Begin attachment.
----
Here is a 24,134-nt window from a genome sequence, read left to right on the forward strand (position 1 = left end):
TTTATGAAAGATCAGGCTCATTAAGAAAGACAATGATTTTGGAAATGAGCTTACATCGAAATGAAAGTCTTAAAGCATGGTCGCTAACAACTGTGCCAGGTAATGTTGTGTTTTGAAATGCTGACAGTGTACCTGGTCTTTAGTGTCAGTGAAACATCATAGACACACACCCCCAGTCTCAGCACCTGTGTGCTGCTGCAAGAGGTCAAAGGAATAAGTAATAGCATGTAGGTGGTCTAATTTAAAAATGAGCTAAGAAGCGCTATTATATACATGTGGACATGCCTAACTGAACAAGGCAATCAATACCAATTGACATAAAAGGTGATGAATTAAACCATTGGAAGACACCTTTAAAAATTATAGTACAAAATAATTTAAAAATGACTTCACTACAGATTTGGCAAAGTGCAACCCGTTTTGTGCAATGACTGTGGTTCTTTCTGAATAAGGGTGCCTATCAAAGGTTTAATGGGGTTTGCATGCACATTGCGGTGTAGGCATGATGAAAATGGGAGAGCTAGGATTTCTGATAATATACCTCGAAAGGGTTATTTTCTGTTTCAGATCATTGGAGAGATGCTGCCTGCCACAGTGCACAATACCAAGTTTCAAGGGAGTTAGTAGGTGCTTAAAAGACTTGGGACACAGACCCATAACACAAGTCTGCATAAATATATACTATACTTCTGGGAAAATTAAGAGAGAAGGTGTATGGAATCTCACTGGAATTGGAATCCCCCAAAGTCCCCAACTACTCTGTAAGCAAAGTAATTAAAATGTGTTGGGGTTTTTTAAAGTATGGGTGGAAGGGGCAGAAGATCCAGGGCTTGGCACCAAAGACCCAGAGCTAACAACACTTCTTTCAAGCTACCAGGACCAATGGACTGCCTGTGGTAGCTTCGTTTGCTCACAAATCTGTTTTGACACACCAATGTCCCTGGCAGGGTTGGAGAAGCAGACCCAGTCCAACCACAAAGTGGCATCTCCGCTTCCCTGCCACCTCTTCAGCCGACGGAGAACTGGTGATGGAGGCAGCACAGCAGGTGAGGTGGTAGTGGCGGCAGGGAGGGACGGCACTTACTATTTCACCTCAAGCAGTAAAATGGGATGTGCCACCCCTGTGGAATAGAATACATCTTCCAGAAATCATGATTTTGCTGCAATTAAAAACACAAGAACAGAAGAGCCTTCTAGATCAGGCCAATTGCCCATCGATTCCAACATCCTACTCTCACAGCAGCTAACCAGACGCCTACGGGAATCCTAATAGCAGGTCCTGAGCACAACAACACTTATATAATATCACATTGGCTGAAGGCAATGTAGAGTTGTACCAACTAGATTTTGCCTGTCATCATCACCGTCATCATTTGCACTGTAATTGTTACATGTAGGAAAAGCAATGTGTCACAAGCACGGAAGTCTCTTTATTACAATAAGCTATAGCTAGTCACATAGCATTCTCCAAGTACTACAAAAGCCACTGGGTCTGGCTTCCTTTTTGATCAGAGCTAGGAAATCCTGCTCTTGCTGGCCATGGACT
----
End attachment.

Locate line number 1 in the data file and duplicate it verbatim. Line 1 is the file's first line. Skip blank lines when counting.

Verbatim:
Here is a 24,134-nt window from a genome sequence, read left to right on the forward strand (position 1 = left end):